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Kimberly Terrell, Ph.D.

Research Associate
B.S., Tulane University; Ph.D., University of New Orleans
Kimberly Terrell is a research associate for the Smithsonian Conservation Biology Institute (SCBI) and adjunct faculty at Tulane University in New Orleans, Louisiana. Terrell's research brings her everywhere from the ancient mountains of Appalachia and the buggy swamps of southeast Louisiana. These two very different landscapes surprisingly have a lot in common. They are both loaded with frogs and salamanders! Kim is interested in how these amphibians will be affected by climate change and habitat loss.
Terrell is a 2011 David H. Smith Fellow and a lifetime member of the Society for Conservation Biology. As a postdoctoral researcher at the SCBI, Terrell led the Appalachian Salamander Conservation and Education program. She helped develop a state-of-the-art salamander lab at the National Zoo’s Reptile Discovery Center. Although salamanders are NOT reptiles, you can watch research in action and learn about salamander conservation at this on-exhibit laboratory.
Terrell began working with the Smithsonian as a doctoral student in 2006 through a partnership with the University of New Orleans. Her doctoral research focused on cheetah reproductive physiology. She quickly realized that there are far more interesting and understudied species in the world besides fuzzy carnivores. Terrell began studying salamanders as a post-doctoral researcher at the National Zoo and is now a champion for the slimy, crawling and under-appreciated denizens of your backyard.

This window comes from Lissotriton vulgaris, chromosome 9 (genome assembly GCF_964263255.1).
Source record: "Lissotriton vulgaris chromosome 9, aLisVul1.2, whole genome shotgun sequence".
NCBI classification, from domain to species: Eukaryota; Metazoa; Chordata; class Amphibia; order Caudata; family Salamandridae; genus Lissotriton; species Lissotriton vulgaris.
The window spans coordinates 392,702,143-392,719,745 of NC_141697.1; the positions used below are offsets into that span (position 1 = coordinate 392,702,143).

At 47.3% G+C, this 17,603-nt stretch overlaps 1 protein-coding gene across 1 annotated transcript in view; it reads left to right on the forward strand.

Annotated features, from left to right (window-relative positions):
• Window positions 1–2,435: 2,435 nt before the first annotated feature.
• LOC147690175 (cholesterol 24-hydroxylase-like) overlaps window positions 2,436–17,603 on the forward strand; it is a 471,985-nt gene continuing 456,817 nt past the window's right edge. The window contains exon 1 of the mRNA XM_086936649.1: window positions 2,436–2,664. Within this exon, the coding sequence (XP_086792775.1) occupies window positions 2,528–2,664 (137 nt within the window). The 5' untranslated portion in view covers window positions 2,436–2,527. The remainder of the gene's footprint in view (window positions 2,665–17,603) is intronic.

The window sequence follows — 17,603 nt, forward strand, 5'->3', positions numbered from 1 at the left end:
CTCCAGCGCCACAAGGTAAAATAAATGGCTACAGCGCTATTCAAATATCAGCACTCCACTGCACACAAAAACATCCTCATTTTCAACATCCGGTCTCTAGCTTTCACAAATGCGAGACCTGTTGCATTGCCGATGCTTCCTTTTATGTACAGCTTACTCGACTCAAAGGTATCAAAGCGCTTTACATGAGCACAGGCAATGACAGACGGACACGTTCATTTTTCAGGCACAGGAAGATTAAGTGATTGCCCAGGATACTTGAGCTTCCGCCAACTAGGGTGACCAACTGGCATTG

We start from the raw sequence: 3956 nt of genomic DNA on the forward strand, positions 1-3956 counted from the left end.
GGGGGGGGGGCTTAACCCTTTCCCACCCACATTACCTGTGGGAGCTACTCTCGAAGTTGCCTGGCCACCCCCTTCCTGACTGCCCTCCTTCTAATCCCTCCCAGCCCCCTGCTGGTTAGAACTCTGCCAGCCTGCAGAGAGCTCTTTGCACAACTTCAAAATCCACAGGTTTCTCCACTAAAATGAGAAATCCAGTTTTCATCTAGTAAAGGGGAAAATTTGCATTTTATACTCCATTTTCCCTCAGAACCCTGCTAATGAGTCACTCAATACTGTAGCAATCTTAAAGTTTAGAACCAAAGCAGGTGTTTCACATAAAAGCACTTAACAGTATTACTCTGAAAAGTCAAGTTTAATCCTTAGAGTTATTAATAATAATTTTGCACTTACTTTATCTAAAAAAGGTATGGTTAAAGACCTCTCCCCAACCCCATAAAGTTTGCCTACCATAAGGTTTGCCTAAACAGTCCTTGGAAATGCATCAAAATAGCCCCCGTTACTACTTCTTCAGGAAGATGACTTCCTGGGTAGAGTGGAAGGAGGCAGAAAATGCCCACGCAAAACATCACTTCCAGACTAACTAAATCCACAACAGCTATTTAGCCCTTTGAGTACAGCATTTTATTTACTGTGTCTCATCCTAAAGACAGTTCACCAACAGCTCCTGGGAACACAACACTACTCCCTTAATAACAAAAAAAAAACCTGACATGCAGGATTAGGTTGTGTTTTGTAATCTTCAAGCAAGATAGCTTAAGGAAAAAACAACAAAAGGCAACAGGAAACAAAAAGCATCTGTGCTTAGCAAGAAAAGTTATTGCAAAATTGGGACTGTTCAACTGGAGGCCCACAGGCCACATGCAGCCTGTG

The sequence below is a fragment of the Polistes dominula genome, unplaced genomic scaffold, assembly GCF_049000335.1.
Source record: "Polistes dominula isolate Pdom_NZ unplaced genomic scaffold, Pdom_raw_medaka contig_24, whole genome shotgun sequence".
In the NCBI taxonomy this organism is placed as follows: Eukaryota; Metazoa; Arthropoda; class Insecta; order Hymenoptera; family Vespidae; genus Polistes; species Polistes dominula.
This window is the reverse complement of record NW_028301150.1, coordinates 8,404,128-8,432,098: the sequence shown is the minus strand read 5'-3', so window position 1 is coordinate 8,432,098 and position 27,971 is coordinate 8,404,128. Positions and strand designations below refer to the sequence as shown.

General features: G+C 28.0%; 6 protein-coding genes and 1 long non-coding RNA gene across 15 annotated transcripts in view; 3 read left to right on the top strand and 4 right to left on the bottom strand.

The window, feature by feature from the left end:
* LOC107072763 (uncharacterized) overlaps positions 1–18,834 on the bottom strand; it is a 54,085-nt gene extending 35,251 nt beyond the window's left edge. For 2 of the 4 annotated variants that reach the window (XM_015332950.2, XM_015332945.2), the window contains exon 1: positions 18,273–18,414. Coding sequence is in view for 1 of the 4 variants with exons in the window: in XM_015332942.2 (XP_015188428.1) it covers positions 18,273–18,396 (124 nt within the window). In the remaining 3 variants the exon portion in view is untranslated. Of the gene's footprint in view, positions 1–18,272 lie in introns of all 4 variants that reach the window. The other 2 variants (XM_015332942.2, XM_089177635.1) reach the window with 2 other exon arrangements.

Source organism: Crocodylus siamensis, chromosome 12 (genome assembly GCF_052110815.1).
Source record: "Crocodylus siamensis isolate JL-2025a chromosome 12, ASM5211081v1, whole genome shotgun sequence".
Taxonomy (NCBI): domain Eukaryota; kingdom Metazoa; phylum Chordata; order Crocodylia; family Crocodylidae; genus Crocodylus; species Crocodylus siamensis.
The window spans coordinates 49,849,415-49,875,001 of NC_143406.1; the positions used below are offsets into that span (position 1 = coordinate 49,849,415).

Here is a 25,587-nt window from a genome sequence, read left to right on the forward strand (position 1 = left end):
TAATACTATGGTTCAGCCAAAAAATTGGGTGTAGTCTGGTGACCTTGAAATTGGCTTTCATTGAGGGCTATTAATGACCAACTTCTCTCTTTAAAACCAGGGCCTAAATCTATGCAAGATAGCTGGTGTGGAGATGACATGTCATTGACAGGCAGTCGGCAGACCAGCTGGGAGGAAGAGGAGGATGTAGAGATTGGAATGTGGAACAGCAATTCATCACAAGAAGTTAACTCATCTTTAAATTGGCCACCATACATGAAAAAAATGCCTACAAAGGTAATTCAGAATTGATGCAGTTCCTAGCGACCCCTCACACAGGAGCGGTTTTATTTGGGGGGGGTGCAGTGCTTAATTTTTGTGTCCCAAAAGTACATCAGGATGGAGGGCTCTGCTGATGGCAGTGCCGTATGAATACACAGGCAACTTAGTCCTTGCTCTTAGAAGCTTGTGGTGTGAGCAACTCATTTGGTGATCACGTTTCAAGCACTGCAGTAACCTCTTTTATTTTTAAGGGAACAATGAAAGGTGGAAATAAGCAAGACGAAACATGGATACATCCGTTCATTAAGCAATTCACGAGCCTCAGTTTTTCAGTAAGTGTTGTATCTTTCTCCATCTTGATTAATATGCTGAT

Recent Publications: 
Poo, Sinlan, Hinkson, Kristin M., Stege, Edward and Terrell, Kimberly A. 2019. Sperm output and body condition are maintained independently of hibernation in an endangered temperate amphibian. Reproduction, Fertility and Development, 796-804. https://doi.org/10.1071/RD18073
Koester, Diana C., Freeman, Elizabeth W., Wildt, David E., Terrell, Kimberly A., Franklin, Ashley D., Meeks, Karen and Crosier, Adrienne E. 2017. Group management influences reproductive function of the male cheetah (Acinonyx jubatus). Reproduction, fertility, and development, 496-508. https://doi.org/10.1071/RD15138
Savage, Anna E., Terrell, Kimberly A., Gratwicke, Brian, Mattheus, Nichole M., Augustine, Lauren and Fleischer, Robert C. 2016. Reduced immune function predicts disease susceptibility in frogs infected with a deadly fungal pathogen. Conservation Physiology. https://doi.org/10.1093/conphys/cow011